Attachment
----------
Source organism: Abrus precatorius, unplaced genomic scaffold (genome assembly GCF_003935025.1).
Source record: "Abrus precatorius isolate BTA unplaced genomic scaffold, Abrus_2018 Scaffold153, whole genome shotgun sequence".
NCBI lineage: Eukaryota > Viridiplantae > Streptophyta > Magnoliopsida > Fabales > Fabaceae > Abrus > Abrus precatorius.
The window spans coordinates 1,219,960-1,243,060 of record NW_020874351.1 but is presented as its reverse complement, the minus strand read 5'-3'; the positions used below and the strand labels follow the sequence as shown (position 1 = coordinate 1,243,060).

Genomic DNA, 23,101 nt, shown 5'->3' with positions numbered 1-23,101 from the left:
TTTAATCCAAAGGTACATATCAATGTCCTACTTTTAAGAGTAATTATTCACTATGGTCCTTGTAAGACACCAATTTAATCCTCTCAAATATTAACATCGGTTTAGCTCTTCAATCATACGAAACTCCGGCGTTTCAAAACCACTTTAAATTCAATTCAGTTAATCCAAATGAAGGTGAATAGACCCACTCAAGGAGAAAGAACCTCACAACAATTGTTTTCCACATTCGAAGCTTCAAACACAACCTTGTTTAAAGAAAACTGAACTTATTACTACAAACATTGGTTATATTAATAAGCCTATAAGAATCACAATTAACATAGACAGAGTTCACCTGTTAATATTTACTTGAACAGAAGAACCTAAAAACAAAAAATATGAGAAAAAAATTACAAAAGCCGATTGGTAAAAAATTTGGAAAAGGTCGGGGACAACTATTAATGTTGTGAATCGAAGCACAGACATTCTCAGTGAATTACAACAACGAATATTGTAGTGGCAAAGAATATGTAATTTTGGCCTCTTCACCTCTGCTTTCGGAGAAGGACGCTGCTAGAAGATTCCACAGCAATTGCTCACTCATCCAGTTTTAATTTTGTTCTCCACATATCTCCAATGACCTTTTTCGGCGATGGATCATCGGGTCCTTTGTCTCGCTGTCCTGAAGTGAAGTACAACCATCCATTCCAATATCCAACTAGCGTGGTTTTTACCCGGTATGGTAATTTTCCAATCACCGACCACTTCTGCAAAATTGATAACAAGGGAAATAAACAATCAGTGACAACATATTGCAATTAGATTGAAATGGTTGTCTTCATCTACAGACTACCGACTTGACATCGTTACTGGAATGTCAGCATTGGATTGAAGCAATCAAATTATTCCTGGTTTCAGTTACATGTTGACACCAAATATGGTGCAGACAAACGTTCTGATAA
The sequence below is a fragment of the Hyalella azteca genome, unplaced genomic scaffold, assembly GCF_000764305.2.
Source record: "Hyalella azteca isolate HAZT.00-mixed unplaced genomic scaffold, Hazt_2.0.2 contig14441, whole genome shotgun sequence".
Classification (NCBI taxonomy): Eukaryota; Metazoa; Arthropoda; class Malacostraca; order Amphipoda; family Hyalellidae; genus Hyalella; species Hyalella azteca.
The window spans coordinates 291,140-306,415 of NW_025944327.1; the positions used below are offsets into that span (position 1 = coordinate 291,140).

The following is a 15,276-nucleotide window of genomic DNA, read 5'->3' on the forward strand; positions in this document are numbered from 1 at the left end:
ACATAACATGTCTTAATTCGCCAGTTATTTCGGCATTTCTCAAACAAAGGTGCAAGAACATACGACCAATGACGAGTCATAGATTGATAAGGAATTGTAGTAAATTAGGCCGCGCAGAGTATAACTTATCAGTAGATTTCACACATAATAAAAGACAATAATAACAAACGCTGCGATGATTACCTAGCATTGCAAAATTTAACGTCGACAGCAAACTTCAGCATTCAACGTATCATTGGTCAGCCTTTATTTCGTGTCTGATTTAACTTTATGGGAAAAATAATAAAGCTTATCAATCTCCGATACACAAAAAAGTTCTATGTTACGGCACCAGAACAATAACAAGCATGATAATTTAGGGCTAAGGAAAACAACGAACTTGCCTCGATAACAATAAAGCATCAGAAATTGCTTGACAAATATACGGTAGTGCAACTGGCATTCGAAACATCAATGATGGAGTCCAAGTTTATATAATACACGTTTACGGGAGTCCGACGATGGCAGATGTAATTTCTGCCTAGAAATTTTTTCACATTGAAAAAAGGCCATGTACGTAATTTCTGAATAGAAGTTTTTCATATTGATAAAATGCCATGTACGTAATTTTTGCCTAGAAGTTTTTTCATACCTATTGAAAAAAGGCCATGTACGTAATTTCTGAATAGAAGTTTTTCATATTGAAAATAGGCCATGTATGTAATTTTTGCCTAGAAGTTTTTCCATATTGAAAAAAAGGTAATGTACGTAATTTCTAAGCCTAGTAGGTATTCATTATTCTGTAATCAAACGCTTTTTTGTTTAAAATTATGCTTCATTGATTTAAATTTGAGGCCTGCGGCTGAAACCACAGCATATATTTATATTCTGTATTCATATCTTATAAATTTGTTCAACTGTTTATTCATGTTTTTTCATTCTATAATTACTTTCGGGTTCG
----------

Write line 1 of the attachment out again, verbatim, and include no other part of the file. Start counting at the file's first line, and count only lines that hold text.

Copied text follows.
Source organism: Abrus precatorius, unplaced genomic scaffold (genome assembly GCF_003935025.1).